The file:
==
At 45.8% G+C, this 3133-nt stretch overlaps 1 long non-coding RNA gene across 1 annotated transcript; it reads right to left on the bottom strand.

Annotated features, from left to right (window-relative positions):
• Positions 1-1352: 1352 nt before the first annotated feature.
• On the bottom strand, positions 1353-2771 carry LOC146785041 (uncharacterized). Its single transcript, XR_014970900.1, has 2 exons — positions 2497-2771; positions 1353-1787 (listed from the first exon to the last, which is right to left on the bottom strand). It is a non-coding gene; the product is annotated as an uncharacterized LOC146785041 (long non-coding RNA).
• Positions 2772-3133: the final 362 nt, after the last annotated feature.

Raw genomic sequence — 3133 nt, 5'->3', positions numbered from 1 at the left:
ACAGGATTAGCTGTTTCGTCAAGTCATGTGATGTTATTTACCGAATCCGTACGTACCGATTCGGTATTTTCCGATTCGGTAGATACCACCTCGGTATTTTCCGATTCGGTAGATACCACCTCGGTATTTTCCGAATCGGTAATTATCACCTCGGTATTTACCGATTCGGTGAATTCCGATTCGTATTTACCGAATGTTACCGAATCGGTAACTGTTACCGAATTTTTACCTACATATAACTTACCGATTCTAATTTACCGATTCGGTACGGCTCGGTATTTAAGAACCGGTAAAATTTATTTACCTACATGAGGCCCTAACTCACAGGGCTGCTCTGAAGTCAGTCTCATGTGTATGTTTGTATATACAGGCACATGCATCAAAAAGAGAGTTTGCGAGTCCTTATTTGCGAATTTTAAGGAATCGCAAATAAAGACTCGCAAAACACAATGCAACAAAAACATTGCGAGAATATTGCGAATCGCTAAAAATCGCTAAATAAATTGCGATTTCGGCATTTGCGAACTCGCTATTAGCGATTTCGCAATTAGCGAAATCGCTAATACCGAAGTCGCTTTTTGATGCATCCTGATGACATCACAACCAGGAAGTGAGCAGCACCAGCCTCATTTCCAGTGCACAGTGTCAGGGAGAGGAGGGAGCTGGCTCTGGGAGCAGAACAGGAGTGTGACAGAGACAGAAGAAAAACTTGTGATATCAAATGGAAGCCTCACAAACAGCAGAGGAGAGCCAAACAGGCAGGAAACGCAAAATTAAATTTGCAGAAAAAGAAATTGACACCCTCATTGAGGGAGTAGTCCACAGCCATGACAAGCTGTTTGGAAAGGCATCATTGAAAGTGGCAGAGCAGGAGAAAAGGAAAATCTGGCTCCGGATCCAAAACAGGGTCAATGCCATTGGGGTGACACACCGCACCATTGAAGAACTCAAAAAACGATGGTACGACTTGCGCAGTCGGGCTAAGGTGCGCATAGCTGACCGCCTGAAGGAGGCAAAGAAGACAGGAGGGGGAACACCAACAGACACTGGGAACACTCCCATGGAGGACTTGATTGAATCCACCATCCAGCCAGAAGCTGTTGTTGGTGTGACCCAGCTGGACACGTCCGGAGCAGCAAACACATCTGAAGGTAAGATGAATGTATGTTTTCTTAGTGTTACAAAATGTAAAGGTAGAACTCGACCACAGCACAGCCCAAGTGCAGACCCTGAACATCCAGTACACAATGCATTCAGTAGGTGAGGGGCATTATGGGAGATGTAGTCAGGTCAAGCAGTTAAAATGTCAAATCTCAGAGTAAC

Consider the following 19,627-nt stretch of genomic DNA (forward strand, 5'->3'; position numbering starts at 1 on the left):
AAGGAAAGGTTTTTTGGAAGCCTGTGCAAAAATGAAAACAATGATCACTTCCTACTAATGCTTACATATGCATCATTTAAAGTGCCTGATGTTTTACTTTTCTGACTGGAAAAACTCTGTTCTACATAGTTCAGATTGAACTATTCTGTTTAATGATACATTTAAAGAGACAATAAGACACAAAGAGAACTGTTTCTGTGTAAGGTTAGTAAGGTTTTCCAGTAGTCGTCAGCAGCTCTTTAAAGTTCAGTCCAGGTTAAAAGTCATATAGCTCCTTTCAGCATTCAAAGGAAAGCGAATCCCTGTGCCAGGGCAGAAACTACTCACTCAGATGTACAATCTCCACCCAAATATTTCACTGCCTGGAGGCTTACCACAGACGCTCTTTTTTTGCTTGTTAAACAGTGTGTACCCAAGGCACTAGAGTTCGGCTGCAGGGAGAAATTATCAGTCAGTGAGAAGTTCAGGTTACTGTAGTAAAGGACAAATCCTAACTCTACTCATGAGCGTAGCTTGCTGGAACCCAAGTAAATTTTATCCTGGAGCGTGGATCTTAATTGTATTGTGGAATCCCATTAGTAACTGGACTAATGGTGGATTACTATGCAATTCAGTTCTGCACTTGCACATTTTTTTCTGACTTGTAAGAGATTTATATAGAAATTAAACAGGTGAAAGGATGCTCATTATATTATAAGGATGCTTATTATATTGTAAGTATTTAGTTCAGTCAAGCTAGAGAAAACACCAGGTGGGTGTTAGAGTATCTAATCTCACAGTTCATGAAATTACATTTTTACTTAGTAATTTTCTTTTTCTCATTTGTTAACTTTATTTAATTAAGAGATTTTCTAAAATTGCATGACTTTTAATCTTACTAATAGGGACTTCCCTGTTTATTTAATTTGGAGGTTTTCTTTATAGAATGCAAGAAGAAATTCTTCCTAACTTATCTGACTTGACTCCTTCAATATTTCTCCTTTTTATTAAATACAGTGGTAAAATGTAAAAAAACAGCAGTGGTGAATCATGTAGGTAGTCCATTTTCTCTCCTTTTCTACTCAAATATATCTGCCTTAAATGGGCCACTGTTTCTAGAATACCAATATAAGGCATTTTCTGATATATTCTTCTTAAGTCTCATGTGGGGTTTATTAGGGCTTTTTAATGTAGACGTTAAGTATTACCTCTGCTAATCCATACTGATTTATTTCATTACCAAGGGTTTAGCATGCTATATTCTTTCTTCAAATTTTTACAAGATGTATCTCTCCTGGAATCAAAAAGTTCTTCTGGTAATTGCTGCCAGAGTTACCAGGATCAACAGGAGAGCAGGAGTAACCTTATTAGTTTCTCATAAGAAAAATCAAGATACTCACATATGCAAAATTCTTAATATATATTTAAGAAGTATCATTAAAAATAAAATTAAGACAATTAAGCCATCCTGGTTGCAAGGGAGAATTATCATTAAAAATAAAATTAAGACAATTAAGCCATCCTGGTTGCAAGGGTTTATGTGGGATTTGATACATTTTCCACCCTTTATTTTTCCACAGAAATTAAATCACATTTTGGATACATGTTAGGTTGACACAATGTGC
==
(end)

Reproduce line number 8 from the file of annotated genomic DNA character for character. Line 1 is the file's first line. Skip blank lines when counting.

Consider the following 19,627-nt stretch of genomic DNA (forward strand, 5'->3'; position numbering starts at 1 on the left):